By Timothy Puko 

Canada's TC Energy Corp. and the Albertan provincial government said Wednesday they would scuttle the Keystone XL oil pipeline project, bringing to an end a yearslong controversy over an effort to pipe more Canadian crude to the U.S.

The decision had been expected after President Biden used his first day in office to revoke a key permit for the pipeline to cross the country's northern border, shutting down construction.

It is a victory for environmentalists who have campaigned to block new pipeline construction as a way to limit oil consumption that contributes to global warming.

Groups like 350.org, which has fought the Keystone XL project, have also pressured Wall Street and saw activist investors win board seats at Exxon Mobil Corp.

The group pointed to its own history of leading sit-ins against Keystone XL in front of the White House. And it said it would work to defeat more pipelines.

"When this fight began, people thought Big Oil couldn't be beat," the group's founder, Bill McKibben, said. "But when enough people rise up, we're stronger even than the richest fossil-fuel companies."

TC Energy gave little explanation for its final decision in a Wednesday news release. It alluded to Mr. Biden's decision and said it had completed a comprehensive review of its options before making the final decision to terminate the project. It said that going forward it would build its businesses in shipping and storing natural gas, liquid fuels and power to meet growing North American demand for cleaner fuels.

"We value the strong relationships we've built through the development of this Project and the experience we've gained," TC Energy Chief Executive Fran├žois Poirier said.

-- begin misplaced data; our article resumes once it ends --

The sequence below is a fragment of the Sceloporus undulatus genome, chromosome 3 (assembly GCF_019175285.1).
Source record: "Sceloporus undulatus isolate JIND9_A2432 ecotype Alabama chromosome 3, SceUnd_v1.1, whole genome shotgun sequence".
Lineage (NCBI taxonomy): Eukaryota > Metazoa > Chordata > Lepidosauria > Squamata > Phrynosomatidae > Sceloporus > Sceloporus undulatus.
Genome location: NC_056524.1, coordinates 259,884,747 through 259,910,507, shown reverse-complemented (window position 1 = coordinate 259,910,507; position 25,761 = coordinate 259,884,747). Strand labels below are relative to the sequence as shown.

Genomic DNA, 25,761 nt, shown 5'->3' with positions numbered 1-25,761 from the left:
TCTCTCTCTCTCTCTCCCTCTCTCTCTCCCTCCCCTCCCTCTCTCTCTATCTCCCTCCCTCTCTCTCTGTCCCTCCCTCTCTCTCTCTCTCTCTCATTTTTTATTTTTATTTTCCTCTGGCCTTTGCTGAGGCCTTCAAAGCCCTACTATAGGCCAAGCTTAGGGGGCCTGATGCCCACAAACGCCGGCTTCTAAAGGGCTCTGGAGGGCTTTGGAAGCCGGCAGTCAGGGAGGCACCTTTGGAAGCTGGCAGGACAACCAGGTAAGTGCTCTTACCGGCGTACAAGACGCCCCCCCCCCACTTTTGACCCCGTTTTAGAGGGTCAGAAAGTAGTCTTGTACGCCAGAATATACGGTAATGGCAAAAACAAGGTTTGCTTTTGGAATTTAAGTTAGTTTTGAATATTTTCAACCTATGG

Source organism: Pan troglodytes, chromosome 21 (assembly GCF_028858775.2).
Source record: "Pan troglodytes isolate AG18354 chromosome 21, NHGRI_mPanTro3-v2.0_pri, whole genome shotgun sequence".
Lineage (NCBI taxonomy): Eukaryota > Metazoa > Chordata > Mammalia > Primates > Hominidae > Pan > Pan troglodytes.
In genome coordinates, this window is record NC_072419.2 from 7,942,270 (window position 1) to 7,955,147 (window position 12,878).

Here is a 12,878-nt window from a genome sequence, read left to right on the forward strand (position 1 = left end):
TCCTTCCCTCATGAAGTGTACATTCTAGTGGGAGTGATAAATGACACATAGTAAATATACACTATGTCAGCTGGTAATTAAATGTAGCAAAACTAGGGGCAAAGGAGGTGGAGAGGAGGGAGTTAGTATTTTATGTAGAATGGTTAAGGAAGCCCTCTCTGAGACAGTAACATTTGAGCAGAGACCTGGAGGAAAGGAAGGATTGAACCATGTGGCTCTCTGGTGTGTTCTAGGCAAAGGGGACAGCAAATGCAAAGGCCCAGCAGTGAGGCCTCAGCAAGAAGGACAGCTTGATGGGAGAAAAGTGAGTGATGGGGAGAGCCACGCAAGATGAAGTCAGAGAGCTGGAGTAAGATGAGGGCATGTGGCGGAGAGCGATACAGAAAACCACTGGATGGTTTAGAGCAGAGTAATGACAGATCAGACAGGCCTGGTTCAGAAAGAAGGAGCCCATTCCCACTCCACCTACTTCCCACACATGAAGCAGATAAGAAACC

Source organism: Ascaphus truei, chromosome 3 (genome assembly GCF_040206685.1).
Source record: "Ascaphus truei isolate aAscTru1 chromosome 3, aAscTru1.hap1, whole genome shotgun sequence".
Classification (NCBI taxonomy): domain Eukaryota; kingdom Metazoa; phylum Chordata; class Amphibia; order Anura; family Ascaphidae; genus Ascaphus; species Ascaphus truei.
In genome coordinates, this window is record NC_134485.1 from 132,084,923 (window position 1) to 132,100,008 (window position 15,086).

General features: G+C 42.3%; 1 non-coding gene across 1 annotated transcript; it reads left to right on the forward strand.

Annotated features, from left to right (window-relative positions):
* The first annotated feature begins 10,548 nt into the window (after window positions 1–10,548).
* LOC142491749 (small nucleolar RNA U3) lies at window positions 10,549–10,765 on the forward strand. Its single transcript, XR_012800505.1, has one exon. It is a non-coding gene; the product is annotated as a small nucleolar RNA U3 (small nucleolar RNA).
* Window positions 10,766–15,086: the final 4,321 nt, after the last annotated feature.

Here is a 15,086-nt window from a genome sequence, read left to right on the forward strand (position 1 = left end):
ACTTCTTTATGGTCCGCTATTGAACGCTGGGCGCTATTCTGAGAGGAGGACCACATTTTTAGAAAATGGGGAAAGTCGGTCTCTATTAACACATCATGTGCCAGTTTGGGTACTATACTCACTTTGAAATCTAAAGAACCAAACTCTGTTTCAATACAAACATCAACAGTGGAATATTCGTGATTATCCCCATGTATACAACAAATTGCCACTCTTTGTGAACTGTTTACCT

Mr. Biden's action was a major setback for Canadian oil producers and the Canadian government, which had urged Mr. Biden to help salvage the $8 billion project immediately after his election. Keystone XL has been mired in court challenges and left in limbo by shifting U.S. political leadership since it was initially proposed in 2008.

That was a time of record oil prices, and the pipeline was pitched as a key artery to eventually bring 830,000 barrels a day of Canadian crude from Alberta to Nebraska and then to refineries on the U.S. Gulf Coast. Since then, Canadian oil producers have been rocked by falling oil prices and the government had doubled down on getting approval for the project as a lifeline for the industry.

But Mr. Biden agreed with environmentalists who said opening that avenue for more crude into the U.S. conflicted with a need to respond to climate change by shifting to cleaner sources of energy. He said allowing the project to go ahead would undercut the country's international credibility as Mr. Biden tried to push other countries to lower their greenhouse-gas emissions.

"We remain disappointed and frustrated with the circumstances surrounding the Keystone XL project, including the cancellation of the presidential permit for the pipeline's border crossing," said Jason Kenney, premier of Alberta. The province had invested $1.1 billion in the project and will now have to swallow the cost. The government said it would continue to explore its options to recoup its money.

Mr. Biden 's decision, which reversed the pipeline's approval first given by former President Donald Trump, came before TC Energy could finish construction in the U.S. It promptly suspended construction, leading Mr. Biden's critics to decry layoffs that came from the decision and several Republican states to launch a lawsuit to overturn it.

Write to Timothy Puko at tim.puko@wsj.com

 

(END) Dow Jones Newswires

June 09, 2021 18:24 ET (22:24 GMT)

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